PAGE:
Who are you? Or for that amtter, who am I? No, no . . . your name is not WHO YOU ARE. Your name is simply a label by which that person recognizes the recognition of other persons. Your name may not tell you anything about the answer to the question. Maybe it does, or maybe you aren’t sure what it says. All are ok. We all want to feel good about the answer to that question, and yet…the harder you think about it, the more difficult it can be to answer.
I’ll admit that I find myself in an unusual place in my life. I know I have a strong mind and body and I want to be … of use? A part of … something? I keep finding wholes in this sense. And it can suck. Especially when you aren’t sure where you are in the economy or society anymore (thanks, plague!). But I have also learned that that’s ok. Generally, we only run into this kind of issue it seems when something disrupts life enough to encourage us to look and we end up with enough time that we really get into the intellectual weeds. It feels disorienting to realize there is no solid ground beneath our sense of self that the ground literally below our bodies. In some ways the answer is clearest when we may otherwise feel most lost.
We are the interplay between our bodies and our environments stting atop this most amazing aparatus that is the rest of our minds and bodies. They are us, not really separate, but “I” within is the post which seems most plausibly apart. I’ve come to think that’s what it does: the ego is that which takes the myriad mingling minutia of existence at the human scale and does something few, if any, other certures do and tries to separate, and sort, and figure out that which is.
However, this is in some ways very illusory to experience. I am an intellectual – maybe neurotic – person myself. It is as much a hindrance as help sometimes. At this point in my life – when I am realizing that the career I thought I wanted may not really be right for me at all – I find all of this is as familiar as it is scary. I’ve been deconstructing my world and things in it since near the beginning. So if this finally gets me to see how what I have done has made a trap for my self, I can just as naturally go about unmaking it. I am not my choices so much as the actions those choices lead to. Choice may very well be part of that illusion of self. Actions, however, are only ever done once and those may add to a role I play in events bigger than myself. How can they not?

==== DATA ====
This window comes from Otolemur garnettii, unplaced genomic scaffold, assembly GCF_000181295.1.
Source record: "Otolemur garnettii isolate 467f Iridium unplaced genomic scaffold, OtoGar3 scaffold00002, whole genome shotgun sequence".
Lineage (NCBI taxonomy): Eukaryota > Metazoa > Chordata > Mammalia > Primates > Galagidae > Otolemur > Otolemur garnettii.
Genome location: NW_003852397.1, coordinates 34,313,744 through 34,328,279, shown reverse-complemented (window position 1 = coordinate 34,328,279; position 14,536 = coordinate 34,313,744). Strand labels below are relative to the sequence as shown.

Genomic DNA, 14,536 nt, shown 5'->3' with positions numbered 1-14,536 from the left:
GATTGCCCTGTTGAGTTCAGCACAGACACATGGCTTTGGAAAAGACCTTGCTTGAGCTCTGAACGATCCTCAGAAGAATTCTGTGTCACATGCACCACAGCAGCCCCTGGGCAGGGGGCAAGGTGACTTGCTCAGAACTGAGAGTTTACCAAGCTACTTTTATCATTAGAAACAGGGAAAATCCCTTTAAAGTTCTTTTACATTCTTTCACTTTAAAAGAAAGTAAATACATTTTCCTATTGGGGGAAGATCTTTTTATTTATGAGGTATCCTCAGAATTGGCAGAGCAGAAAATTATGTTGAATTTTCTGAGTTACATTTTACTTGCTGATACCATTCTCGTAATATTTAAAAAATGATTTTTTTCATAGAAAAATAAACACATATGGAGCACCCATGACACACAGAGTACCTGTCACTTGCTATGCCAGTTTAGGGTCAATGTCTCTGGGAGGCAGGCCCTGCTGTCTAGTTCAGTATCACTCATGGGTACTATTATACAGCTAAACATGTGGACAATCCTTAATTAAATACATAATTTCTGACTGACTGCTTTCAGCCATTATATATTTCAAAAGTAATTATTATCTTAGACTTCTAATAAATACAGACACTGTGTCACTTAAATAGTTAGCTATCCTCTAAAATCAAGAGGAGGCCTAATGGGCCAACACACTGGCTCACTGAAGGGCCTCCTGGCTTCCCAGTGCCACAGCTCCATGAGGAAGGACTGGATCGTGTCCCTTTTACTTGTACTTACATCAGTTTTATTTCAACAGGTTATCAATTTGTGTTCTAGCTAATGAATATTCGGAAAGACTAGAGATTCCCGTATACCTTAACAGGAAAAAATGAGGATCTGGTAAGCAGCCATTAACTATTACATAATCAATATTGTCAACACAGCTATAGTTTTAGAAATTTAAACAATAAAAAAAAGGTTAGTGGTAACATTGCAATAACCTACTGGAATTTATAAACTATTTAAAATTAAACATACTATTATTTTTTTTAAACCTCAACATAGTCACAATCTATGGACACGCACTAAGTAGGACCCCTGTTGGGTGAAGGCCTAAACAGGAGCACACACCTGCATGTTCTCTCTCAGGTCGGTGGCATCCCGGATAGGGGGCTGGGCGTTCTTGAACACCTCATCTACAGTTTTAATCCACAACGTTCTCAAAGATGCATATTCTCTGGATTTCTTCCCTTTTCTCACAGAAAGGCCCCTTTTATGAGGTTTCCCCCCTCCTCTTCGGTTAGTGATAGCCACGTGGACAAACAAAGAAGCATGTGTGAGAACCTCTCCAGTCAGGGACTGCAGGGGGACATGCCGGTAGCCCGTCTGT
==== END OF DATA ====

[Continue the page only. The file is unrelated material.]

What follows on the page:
As the Bard said, “all the world’s a stage, and the men and women mere players” which is to say that we all are doing things – playing roles, if you will – all while none of us can really be sure we know at all what we are doing. If we are strict about it, we can be certain that we don’t really. At best we may do a role we have so prepared for that we may do so for a brief time with a grace worthy of applause and a bow at the end. That’s it. That’s all. Ourt greatest claim to identity is not “what” we think we are. It is what we do.
So you may be a drunk. Yet, tomorrow you may a drunk fighting for that first day of sobriety. Or you may be a student who even now is becoming a teacher amidst your fellow students. Likewise, the accountant may be a singer, or a poet a theoretical physicist. Who knows what the limits of the possibilities really are? Well, you do so long as you are present and honest. The real limits have nothing to do with this moment, but our will to commit to an action which is also a long series of actions building on one another. And then somewhere out of that you find a life and maybe even a legacy. No one alive has seen Beethoven, but most of us have heard him because he wrote some of the most enduring music in all humanity.
One final note: there is something about a role which satisfies in a way things never can.